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A murder has been committed. The scene of the crime is a secluded area. There were no witnesses, and the body is considerably decayed.

As the chief investigator, you have a suspect who was in town a week ago. But to convict him, you'll need to know the date and time that the victim was murdered. How can you tell? And besides, what's that annoying buzzing in your ear? Wait, don't swat that fly! He's your star witness. In fact, that little fly just told you the date of the crime!

Flies don't carry pocket calendars, and they can't testify before a jury. How can a crime-scene insect help a police investigation? By doing what it naturally does--eating and laying eggs.

When someone dies outdoors, the first investigators on the scene are usually bright greenbottle blowflies. Attracted by the smell of decaying flesh, these usually arrive within ten minutes of the death. While this smell might make us retch, for the blowfly it's as savory as grandma's apple pie. The blowfly's scientific name is "Sarcophagi," which means "corpse eater."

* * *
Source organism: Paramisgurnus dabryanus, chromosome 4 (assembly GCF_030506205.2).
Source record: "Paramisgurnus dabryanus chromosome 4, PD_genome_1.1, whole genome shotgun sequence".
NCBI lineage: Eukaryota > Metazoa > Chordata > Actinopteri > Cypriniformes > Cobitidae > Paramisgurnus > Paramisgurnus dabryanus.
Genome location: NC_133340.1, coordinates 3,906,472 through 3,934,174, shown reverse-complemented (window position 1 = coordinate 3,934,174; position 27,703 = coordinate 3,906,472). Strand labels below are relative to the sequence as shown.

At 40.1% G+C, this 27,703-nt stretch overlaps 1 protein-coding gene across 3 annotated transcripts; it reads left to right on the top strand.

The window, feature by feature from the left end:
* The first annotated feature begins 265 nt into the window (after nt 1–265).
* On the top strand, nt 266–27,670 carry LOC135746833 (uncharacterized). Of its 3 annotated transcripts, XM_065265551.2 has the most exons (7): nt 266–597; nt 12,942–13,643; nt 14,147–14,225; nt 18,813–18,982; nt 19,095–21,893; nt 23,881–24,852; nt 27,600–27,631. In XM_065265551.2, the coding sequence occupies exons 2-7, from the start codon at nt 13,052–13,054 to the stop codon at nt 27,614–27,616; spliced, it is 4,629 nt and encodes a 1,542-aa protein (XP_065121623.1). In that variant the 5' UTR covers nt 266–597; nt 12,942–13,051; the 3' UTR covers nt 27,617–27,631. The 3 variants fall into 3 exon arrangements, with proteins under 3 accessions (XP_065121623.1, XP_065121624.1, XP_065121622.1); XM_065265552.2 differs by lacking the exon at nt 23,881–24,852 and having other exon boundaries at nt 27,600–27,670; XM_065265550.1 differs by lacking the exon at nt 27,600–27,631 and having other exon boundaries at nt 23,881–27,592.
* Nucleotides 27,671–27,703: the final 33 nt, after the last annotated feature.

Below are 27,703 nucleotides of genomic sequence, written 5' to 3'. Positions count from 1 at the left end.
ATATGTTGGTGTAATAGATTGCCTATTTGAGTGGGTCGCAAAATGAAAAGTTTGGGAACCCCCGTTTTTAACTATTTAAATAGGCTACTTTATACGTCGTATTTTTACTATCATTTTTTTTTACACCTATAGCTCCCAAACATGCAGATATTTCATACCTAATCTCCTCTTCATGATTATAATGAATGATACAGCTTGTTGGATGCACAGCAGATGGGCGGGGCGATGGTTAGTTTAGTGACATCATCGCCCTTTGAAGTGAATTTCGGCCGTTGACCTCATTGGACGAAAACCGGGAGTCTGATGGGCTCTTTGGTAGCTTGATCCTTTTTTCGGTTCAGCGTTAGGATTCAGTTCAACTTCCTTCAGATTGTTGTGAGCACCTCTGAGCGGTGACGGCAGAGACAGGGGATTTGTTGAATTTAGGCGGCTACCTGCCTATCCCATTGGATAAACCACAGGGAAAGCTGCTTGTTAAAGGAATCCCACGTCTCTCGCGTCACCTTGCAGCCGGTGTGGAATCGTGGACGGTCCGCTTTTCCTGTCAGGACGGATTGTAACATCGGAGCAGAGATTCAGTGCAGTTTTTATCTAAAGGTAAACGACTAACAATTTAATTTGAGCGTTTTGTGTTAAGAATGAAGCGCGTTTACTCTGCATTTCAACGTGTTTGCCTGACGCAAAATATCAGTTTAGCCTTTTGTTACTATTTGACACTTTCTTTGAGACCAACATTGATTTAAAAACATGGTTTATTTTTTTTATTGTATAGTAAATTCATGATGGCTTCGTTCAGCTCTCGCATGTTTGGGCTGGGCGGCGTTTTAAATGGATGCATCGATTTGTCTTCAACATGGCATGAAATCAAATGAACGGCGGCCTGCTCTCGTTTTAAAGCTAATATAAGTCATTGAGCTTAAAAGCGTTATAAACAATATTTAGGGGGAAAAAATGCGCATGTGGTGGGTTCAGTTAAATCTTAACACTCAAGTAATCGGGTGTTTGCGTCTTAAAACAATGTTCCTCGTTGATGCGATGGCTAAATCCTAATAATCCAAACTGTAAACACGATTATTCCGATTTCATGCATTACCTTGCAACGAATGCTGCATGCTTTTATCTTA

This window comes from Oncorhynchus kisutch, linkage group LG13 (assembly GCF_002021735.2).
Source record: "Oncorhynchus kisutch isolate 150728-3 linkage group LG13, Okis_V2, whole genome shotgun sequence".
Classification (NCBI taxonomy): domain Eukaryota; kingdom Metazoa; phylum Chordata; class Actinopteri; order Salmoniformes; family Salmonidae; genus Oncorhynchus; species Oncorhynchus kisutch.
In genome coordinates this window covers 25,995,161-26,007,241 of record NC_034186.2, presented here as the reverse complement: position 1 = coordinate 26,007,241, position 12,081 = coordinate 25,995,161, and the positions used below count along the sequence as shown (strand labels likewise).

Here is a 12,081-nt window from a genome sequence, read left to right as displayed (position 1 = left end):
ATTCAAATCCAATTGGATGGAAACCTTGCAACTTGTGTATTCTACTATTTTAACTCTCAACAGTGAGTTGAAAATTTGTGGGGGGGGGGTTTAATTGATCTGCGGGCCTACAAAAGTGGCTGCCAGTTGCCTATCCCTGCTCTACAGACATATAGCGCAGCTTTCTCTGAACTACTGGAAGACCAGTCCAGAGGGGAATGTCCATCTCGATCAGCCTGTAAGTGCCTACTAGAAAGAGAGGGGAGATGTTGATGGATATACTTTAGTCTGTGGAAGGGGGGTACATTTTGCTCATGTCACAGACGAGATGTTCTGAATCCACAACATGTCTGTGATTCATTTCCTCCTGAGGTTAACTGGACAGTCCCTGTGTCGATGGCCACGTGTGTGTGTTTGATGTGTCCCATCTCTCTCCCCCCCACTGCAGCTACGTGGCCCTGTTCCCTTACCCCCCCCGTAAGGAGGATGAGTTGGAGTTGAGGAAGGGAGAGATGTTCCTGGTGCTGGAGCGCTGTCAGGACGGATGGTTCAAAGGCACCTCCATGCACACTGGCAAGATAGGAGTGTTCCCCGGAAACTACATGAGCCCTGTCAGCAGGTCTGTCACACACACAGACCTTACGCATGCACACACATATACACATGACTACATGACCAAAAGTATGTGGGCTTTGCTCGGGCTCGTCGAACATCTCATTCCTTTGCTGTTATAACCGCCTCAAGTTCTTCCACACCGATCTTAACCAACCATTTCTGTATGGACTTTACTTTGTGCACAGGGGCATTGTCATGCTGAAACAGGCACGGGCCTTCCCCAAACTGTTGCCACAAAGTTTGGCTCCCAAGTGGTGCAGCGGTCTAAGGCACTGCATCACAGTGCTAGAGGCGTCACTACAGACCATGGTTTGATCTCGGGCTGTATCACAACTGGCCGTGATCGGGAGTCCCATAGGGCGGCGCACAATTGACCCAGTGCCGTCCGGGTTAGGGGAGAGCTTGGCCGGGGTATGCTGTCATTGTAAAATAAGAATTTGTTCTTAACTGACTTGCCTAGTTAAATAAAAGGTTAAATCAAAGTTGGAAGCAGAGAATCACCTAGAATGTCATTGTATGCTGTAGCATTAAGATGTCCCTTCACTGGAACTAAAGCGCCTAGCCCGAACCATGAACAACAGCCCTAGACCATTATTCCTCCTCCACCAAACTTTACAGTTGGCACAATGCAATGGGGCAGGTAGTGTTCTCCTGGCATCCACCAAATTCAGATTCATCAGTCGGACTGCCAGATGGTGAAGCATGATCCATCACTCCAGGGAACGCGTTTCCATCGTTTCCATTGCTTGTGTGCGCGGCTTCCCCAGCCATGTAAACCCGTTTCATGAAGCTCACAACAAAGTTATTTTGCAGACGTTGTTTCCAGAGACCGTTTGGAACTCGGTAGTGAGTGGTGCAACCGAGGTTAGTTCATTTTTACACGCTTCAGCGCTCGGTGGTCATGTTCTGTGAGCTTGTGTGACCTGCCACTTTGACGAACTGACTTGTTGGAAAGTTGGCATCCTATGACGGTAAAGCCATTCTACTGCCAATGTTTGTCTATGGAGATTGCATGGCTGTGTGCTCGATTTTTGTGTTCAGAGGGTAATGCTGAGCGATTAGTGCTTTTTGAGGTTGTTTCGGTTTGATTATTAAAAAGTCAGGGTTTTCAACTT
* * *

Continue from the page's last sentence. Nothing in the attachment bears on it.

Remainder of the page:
While they eat, the blowflies lay eggs in the softer parts of the body, and these hatch into maggots twenty-four hours later. These maggots attract other insects, like the predatory rove beetle, who feast on them. And so on. Wave after wave of hungry insects arrive, marking time as accurately as a clock.

Meanwhile, the blowflies follow their natural life cycle. Maggots become pupae, the pupae become adults. By surveying the insects in and around a corpse, forensic scientists can help a police investigator determine how long ago a victim was murdered.

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